Just so, the station operates as a sovereign nation, with its own political officials. Their secretary of defense, Delacourt (Jodie Foster, with a stilted accent of unclear provenance), has an answer for stopping the refugees. She keeps Kruger (Copley), a merc of uncertain sanity, located on earth. When the shuttles take off on their run, he lines them up in the sights of a surface-to-space missile launcher and blows them to pieces. It seems an imperfect line of defense at best, and one of several creaky plot mechanisms that undermine a generally engaging story.
When her aggressive tactics trouble a vaguely ethical president, Delacort resists his reprimand by keeping Kruger on the payroll for some surreptitious coup d’état work. At the same time, the once reform-minded Max is working with Spider (Wagner Moura), a sleazy outer-orbit coyote, to get up to Elysium for medical care. Not only did Max receive a lethal dose of radiation in a factory accident, but his childhood love Frey (Alice Braga) has a daughter with leukemia whom he wants to save. All that’s standing between them and new leases on life are thousands of miles of space and Kruger and his team of thugs.
Blomkamp’s sympathy for the earthbound rabble is palpable. He barely spends enough time on Elysium to note the plot-convenient medical pods and snooty garden parties (Foster shows off her French while sipping champagne and checking her every busy wrist-monitor), before getting back to the resilient street fighters and overworked doctors below. Max is genuinely likeable, if obviously fated, self-sacrificing and clever, as well as an action hero. But this bit of light is extinguished fairly quick by circumstances, when Max must be fitted with a “third-generation exo-suit” skeletal framework that’s sutured into his flesh and drilled into his bones, allowing him to plug straight into a database and remain upright longer than he might have.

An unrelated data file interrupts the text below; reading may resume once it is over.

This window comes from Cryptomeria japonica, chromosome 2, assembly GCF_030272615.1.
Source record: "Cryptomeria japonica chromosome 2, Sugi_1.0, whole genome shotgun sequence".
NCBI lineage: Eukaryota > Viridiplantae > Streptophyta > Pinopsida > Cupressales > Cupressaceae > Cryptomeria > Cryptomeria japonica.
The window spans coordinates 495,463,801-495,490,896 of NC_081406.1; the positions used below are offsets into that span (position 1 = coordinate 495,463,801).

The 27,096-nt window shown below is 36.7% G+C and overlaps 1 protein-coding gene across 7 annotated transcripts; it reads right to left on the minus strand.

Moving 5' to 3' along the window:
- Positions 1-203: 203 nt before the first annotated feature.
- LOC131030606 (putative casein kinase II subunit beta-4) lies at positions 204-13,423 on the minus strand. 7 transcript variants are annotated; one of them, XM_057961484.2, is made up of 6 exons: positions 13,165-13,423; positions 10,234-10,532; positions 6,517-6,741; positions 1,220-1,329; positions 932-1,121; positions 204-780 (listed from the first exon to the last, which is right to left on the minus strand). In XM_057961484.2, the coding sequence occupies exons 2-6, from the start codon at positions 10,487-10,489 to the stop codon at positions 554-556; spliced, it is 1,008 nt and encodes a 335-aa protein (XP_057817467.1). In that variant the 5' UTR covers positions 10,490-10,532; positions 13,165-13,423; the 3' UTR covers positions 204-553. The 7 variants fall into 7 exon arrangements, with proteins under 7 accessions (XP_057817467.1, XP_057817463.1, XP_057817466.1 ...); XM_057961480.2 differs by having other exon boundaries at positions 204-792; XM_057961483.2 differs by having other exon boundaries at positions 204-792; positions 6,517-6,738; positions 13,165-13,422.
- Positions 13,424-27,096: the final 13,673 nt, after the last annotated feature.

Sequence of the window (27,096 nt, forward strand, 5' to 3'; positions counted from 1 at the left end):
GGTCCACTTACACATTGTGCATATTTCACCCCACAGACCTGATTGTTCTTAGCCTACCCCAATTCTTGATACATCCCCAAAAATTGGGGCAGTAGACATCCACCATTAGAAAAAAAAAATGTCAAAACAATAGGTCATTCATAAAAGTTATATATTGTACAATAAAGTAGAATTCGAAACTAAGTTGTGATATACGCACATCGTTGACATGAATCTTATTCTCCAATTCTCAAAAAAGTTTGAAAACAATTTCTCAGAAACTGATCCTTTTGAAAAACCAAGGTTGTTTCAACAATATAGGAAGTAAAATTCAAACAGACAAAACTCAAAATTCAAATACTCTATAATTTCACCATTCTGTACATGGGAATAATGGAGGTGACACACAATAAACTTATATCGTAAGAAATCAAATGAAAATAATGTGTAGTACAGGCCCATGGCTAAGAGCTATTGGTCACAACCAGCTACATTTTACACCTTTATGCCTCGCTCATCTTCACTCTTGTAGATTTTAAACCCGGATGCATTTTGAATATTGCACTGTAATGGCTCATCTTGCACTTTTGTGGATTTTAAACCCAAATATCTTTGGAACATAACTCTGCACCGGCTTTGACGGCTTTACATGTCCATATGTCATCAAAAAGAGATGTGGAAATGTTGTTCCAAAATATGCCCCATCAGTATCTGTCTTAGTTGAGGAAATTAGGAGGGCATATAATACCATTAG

Once Max makes it to Elysium, it’s fight time, and here the film provides plenty of opportunity for he and Kruger to go at it. Little more than an itinerant psychopath, Kruger seems the sort of soldier who would kill civilians in a war zone for target practice. Stalking around under a cape and later inside his own souped-up exo-suit, he wields a samurai sword and a handheld force-field device with deadly ability; but for a lack of face paint, he could be Darth Maul with a reedy Afrikaans accent.
The movie’s reliance on such worn-out pulp villainy consistently undercuts its narrative and more importantly, its politics. Instead of spending just a little more time developing Max and Frey’s relationship or building some kind of background for the people on Elysium, Blomkamp keeps retreating to the Tetsuo-like spectacle of humans breaking each other down, by mutilation or outright head-exploding, only to be reconstituted so they can go at it again. Elysium is tough-minded science fiction rooted in sociopolitical realities that set it apart from almost every other CGI-ed blockbuster. But its retreat into action-flick conventions keeps it from being truly revolutionary.
We all know how critical it is to keep independent voices alive and strong on the Internet. Please consider a donation to support our work as independent cultural critics and historians. Your donation will help PopMatters stay viable through these changing and challenging times. Thanks everyone.